Each of the three stocks on this list trades for less than the company’s book value, yet they still make money for shareholders in the form of dividends.
There could be a number of reasons for their low prices, such as a poor industry outlook, or they could be so lightly traded that they simply don’t show up on the screens of major institutions. Maybe there are even good reasons why they are hated or ignored; As value investors, it is up to us to determine which cheap stocks are bargains and which are traps.
Aaron’s Company (NAA, Financial) is trading at a discount to its book value; investors can buy it for 6% less than its paper value. The rental and leasing services company is thinly traded with an average daily volume of just 300,000 shares, which may be one reason it is shunned by institutional investors who need significantly more cash.
Based in Atlanta, Georgia, this rent-to-own business has been around since 1955. Aaron’s operates or franchises more than 1,300 stores in 47 US states and Canada. According to their website, “Services are available through multiple channels for approximately 40-50% of the US population who earn less than $50,000 in annual household income.”
The stock is trading with a price-earnings ratio of 6.91, a valuation significantly below that of the market as a whole. The price to sales ratio is low at 0.37 and the price to free cash flow ratio is 20.30. Equity far exceeds long-term debt. This year, earnings have increased by 141% and the EPS growth rate over the past five years is 10%.
Aaron’s pays investors a dividend of 1.87%.
The 5% short float is higher than that of most NYSE stocks and may reflect growing concern about how the possibility of a recession could affect the sector.
Communities of the Century (CCS, Financial) can be purchased at only 97% of its book value. The residential construction company could see its share avoided at the moment due to fears of a recession in the housing market. Either way, with a P/E ratio of just 3.40, it’s definitely on the basement shelf.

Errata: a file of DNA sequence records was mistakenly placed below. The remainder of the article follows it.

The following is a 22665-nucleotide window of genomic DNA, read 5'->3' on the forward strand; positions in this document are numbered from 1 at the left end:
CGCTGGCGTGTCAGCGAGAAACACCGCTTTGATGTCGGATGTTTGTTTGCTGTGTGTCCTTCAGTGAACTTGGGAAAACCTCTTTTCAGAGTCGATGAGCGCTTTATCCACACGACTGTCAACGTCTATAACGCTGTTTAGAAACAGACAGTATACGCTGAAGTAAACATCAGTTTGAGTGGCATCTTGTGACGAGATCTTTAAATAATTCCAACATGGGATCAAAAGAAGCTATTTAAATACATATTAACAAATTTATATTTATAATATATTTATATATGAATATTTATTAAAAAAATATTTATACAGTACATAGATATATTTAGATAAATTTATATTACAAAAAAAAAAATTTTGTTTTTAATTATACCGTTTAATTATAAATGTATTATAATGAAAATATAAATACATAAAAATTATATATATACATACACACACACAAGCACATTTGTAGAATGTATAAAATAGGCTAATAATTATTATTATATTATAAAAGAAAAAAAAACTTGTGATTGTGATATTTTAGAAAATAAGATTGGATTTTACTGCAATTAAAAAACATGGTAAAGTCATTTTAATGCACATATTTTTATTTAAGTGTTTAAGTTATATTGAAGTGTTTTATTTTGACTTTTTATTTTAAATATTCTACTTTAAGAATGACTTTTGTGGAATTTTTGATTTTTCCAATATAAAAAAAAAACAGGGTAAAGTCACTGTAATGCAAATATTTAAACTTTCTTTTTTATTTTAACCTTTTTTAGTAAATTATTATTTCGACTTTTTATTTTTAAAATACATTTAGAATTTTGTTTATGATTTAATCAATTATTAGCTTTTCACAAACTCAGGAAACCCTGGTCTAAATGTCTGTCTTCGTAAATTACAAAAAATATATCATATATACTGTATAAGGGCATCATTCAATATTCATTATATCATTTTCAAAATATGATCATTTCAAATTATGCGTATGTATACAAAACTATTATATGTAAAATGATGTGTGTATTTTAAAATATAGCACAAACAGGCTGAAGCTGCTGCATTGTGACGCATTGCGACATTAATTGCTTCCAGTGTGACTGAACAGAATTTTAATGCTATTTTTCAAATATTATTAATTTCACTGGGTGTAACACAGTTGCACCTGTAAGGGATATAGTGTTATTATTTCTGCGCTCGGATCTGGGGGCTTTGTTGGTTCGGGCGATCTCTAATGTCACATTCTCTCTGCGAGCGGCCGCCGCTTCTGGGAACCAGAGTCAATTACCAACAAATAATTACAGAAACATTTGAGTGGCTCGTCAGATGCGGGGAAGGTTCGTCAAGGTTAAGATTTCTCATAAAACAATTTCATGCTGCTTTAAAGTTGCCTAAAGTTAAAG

Headquartered in Greenwood Village, Colorado, with operations in California, Nevada, North Carolina and 14 other US states, Century defines itself as “a homebuilder at 10”. According to Wallmine, CEO Dale Franceson “now owns at least 458,984 Century Communities Inc. stock units.”
Earnings per share this year are up 135%. The EPS growth record for the past five years is 44.10%. Wall Street expectations for next year’s earnings are lower than those numbers. The company’s long-term debt slightly exceeds its equity. Century’s short float sits at 6%, suggesting some investor concern about the economic outlook for the homebuilding sector.
They pay a dividend of 1.18%. Average daily volume is relatively light at around 500,000 shares, perhaps too light for large investors looking for needed cash.
Eneti (NETI, Financial) is trading at just 28% of its book value. The Monaco-based shipping company was previously called Scorpio Bulkers and began listing on the New York Stock Exchange in December 2013.
The company took on the new name in February 2021. According to its website, Eneti is “transitioning” from a dry bulk container company to “marine renewable energy, including investing in the next generation of marine vessels. installation of wind turbines.
This year, earnings per share are up 102.30% and the EPS growth rate over the last five years is 15.70%. The price-to-sales ratio is relatively low at 1.74. Eneti’s equity far exceeds the amount of long-term debt.
Investors receive a dividend that yields 0.64% annualized.
Average daily volume is light for a NYSE-listed stock at just 379,000 shares.
It should be noted that the most recent valuations of the company by Wall Street analysts are generally positive. For example, Citigroup (VS, Financial) initiated a “buy” on the company on February 11. On January 21, Jefferies (I F, Financial) changed the title from a “hold” recommendation to a “buy” recommendation.